Personal fragmentation and disorientation are endemic to all the large cities of the former Soviet Republics, and certainly Almaty is no exception. Encroaching globalism has spawned a sense of marginalization for some, and particularly for the youth. The emptying or reconstruction of national spaces after the collapse of Communism has resulted in a sense of loss: a confusion of identity. A resulting psychological instability has caused both significant inner turmoil and alienation from a society in which the youngest generation has not found its rightful place.
Earlier films that concerned the theme of maturation, such as Leila’s Prayer (Molitva Leily, 2002),Guka Omarova’s Schizo (2004), Nariman Turebaev’s Small People (Malen’kie liudi, 2005), or Abai Kulbai’s Strizh (2007), reflected a Kazakh younger generation that suffered from cultural amnesia on a grand scale. This included a loss of traditional family values, including their own language, and an anti-romantic alienation or “asthenic” syndrome (Shipilova). Young people are often alienated within their urban surroundings or misguided by its negative influences, straying unavoidably into criminal activity, purely in order to survive. What we have in Almaty and Astana, perhaps, are divided, so-called “asphalt children,” a term coined by Omarova to describe her hero, Schizo. This is a generation who no longer feels connected to a traditional rural or Asian past. It seeks to create, however artificially, a new hybrid modern or global identity, and does so by turning to the West in order to fill the surrounding emptiness. It is these same asphalt children who are creating a new wave of Kazakh film.
As in Aprymov’s Aksuat (1999), so in young Daniyar Salamat’s film, life is once again presented “as seemingly random episodes…in fragments with an unvarnished documentary realism,” tо borrow words from Сiesol’s article on the Kazakhstan Wave (Ciesol 57). Salamat shifts attention back to the city to life turned inside out. Roles are reversed: a son is brought up not by his mother, but with a father (Bakhytzhan Alpeisov) who relies upon his 10-year old son, Baissal (Nurmakhanbet Aitenov). The boy must suffer his father's abnormal behavior, and even take care of him: his mother has gone to live with someone else who drinks heavily and beats her. Yet she can't seem to leave him and return to son or husband. Their lives are broken.
The actor Alpeisov had the following to say about dysfunctional family life in Astana and Almaty, Kazakhstan's rapidly developing, “shining new” cities: “There are many cases of lonely children or lonely single parents. This film was made for Daniyar’s generation, for the life he knows. Nowadays, many families have split up, and parents fail whenever they try starting a new path with other partners. Children vacillate like a pendulum between the two poles” (Press Conference). Another viewer wondered: “Why did Danyar not show us a happy positive life of the city?” Alpeisov’s answer was that “everything speaks for itself on the screen: we all want a holiday, but it seems to be taking place on someone else’s street.”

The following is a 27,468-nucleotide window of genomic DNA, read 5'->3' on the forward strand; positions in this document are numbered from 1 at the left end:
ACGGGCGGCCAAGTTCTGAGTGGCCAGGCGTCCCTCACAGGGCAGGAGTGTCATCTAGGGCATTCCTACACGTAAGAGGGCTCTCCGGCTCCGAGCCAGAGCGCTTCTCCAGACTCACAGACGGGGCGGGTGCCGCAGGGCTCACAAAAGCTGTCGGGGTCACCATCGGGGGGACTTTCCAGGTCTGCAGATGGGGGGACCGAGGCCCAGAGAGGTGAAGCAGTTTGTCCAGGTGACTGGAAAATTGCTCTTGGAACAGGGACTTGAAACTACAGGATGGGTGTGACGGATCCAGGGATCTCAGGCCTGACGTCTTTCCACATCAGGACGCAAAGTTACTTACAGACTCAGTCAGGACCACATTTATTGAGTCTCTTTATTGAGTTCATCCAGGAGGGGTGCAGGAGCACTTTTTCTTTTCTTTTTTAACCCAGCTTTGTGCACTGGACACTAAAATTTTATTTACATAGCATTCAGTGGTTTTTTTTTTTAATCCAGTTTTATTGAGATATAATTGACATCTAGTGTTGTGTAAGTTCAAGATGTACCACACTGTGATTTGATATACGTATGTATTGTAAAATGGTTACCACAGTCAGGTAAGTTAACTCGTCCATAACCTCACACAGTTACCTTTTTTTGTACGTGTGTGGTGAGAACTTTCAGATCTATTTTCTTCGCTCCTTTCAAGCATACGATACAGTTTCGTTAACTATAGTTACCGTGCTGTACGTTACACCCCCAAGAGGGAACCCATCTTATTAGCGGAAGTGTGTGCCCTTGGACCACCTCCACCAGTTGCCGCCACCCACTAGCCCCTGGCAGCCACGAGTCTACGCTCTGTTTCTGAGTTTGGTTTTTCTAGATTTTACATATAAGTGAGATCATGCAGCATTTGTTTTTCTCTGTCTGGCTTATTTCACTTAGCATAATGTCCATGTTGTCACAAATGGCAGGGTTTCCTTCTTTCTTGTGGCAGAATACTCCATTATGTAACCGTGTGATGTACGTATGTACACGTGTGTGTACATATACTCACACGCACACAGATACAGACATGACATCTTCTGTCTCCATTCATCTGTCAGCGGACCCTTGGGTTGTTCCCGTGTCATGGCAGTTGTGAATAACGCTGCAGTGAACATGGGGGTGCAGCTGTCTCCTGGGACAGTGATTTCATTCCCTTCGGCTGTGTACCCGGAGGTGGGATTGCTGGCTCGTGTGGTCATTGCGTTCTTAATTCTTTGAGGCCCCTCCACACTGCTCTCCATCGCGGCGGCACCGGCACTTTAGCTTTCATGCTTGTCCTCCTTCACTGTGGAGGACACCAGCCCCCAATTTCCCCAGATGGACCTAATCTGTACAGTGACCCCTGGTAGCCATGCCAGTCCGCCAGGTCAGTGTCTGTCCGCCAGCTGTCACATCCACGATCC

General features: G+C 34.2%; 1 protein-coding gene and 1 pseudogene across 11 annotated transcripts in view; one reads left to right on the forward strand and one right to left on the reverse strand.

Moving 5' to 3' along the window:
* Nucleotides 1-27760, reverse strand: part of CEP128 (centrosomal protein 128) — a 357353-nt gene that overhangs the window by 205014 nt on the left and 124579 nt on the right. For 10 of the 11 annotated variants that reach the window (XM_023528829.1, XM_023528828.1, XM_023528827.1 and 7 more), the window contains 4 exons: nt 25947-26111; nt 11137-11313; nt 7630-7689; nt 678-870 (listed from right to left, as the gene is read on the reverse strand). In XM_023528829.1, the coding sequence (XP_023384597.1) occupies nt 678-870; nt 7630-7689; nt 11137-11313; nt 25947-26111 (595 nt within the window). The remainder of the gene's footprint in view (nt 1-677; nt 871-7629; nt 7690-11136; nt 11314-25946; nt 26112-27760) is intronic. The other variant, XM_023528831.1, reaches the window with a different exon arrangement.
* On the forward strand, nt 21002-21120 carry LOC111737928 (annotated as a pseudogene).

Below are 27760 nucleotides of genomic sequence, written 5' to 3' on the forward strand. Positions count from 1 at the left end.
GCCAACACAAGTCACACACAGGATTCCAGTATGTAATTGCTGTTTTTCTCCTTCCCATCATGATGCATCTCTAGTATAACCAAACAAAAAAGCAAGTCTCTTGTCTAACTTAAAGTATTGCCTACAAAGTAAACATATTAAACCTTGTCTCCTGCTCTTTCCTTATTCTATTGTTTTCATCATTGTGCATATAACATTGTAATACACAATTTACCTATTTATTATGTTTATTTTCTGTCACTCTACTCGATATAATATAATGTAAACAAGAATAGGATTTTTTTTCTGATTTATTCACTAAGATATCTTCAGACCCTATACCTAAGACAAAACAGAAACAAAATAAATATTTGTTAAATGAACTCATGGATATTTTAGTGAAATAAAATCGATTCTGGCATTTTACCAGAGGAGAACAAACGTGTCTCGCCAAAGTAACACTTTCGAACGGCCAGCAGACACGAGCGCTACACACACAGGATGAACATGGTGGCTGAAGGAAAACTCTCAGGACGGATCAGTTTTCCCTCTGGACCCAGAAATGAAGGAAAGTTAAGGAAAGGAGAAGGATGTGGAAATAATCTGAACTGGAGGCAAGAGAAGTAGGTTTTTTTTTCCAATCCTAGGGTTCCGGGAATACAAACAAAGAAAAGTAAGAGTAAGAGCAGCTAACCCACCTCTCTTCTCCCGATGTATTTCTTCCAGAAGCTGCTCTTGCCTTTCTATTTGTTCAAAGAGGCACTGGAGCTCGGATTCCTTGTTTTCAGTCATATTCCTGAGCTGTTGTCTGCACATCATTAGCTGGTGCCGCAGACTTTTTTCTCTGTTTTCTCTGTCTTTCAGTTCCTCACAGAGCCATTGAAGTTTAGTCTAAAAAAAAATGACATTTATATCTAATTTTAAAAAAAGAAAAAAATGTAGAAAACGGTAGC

While feature-length genres dominated past competitions, this year they were somewhat upstaged by a second, equally important category: shorts by young filmmakers. In addition to the feature debuts of young filmmaker Daniyar Salamat and those from Uzbekistan, a whole new group of young filmmakers has appeared as part of a prominent project in Astana to compete for the Grand Prix with their shorter-length films.
Kazakh Youth Films
Harkening back to the Golden Era of artistic groups working collectively during the early years of the Soviet film industry, five graduating student-directors at the Zhurgenov Kazakh National Academy of Arts combined their shorter works as five parts of one, feature-length entry, In a City Called ‘A’ (V gorode A). The actors are all non-professionals. These five novellas are connected by one and the same theme: life as people live it in “our town.” They tell of love, disappointments, personal crisis, and a search for meaning in Almaty, the center of both art and culture for Kazakhstan. All but one of the film’s ten heroes is an artist or singer: Nariman Turebaev is the exception, as a taxi driver who witnesses and narrates this string of evolving tales. Kazakhfilm had collectively awarded Galiia Eltai, Talgat Zhanybekov, Erzhan Rustembekov, Erlan Nurmukhambetov, and Nariman Turebaev the budget for one full-length feature. Thus everybody managed to shoot five novellas together.
As Zeinet Turarbekkyzy notes, films from the other regions of Central Asia paid more attention to plot, while Kazakh directors seemed preoccupied with genre, “form” or, somewhat bizarrely, its absence. If there is, however, anything in common between these films, it’s a new type of “dogma.” In other words, there’s an attempt to justify why these Kazakh young directors make their movies. The goal—established in hindsight—appears to be a haphazard joining of fragmented experiences, simply as life presents them. This is done without embellishment, melodrama, or flashy techniques and special effects. These young filmmakers seem intentionally to go against the grain, against the main stream of society. They do so purposely, in order to shock their viewers. We have already established that they’re not the first Kazakh filmmakers to want to incite negative reactions in their viewers. During the festival’s discussion or roundtable sessions, older filmmakers would start shouting angrily at the young subversives: “Why is this all so ugly? Why is it so gloomy and horrible?”